Merry Twinness

This month’s interviewee, Annette Miller, is a paranormal romance author who has a Christmas Cookies story with me in the Wild Rose Press anthology A HINT OF VANIILLA.


Interview with Annette Miller:

What inspired you to begin writing?

I always loved telling stories, even when I was a child. Books always enthralled me, and my parents even gave me a small typewriter on Christmas. So I guess I was always inspired to start writing.

What genres do you work in?

I write in contemporary paranormal romance both sweet and steamy. I have an idea for a YA series, and yes, it will also be paranormal. It’s kind of my jam.

Do you outline, “wing it,” or something in between?

I do something in between. I write summaries of the chapters in a notebook and expand from there.

What have been the major influences on your work (favorite authors, life experiences, or whatever)?

Major influences on my work have been ghost stories, fairy tales, anything supernatural. We live in the real world every day. I like bringing the fantastic to life.

Please tell us about your Angel Haven series. And what kinds of powers do the characters have?

My Angel Haven series was born from a superhero role playing game my husband and I used to play. We started with gaming and then I got to thinking about what would happen if these two characters got together? Superheroes are fun to write about because there are so many different ways to cause them problems. There are wizards, mythical beings, cyborgs, and of course, superheroes. The heroines are all part of the Angels team. I can’t tell you about the hero in my 5th book. It would ruin the surprise.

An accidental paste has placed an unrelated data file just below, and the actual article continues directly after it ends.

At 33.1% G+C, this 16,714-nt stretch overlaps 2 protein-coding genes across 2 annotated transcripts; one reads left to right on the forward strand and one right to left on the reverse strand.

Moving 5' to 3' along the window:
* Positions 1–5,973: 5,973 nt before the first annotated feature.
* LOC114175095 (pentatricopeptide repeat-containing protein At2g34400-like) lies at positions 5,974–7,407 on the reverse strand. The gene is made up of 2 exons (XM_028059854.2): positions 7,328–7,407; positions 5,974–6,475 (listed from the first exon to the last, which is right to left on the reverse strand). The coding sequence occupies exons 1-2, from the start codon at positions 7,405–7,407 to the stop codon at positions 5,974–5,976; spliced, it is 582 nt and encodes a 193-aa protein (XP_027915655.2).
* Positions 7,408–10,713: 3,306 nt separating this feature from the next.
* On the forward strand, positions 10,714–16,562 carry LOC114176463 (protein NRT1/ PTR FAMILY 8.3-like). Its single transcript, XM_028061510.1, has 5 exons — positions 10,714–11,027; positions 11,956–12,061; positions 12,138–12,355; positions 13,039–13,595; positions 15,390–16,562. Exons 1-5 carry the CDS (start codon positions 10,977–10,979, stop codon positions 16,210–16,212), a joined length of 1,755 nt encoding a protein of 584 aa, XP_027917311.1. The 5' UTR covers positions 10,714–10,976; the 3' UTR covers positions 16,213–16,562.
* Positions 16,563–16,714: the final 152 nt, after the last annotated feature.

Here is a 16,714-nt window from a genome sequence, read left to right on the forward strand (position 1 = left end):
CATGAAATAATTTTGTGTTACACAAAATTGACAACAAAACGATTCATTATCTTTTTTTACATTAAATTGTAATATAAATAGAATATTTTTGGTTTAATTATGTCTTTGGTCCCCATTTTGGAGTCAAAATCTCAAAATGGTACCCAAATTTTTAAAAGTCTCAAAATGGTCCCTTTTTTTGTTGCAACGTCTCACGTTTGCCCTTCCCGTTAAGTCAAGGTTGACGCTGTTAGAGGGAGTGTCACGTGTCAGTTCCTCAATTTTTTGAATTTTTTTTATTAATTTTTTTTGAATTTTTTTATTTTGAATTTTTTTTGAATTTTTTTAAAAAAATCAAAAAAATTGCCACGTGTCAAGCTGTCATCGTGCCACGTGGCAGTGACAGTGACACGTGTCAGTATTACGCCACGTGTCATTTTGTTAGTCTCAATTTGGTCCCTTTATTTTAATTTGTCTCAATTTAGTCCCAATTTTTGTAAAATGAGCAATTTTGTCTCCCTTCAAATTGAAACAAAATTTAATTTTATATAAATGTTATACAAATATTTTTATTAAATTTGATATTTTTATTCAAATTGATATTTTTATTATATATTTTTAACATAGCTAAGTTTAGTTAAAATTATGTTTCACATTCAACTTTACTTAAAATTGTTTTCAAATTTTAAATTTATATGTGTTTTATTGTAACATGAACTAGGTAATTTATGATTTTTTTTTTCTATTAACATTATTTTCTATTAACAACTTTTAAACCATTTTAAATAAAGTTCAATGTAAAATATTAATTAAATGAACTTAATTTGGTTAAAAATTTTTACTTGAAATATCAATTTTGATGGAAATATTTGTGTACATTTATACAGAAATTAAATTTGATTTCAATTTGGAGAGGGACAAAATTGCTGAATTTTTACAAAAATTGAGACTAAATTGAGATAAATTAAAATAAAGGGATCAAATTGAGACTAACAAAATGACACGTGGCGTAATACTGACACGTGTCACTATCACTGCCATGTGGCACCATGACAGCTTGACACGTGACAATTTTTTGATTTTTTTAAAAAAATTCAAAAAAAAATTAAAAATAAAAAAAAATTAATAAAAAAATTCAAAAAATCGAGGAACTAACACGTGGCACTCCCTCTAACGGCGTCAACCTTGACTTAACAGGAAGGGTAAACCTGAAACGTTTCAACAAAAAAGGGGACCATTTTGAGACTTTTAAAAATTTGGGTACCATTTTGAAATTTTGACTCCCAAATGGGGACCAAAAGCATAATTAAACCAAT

What inspired your Christmas Cookies story “Macaroons by Moonlight” (which appears in the anthology A HINT OF VANILLA as well as a stand-alone e-book)?

Macaroons by Moonlight was born almost instantly. When the topic for the new series came up, I knew the characters, the story, everything just popped in my mind. I have to give a shoutout to Rhonda Penders at The Wild Rose Press. When I told her I was better at eating cookies than baking them, she said I could use that in the story, and I did.

What is your latest or next-forthcoming book?

My latest book is A Spirited Romance. It was just released on September 26. It’s a sweet paranormal romance set in the same little town as Macaroons by Moonlight.
I thought it would be fun to write a ghost story, and what better than a matchmaking ghost. I got inspiration for this story from ghostly TV shows and Celtic folklore. I have a novella coming out on April 3, 2023 in the Jelly Beans and Spring Things series.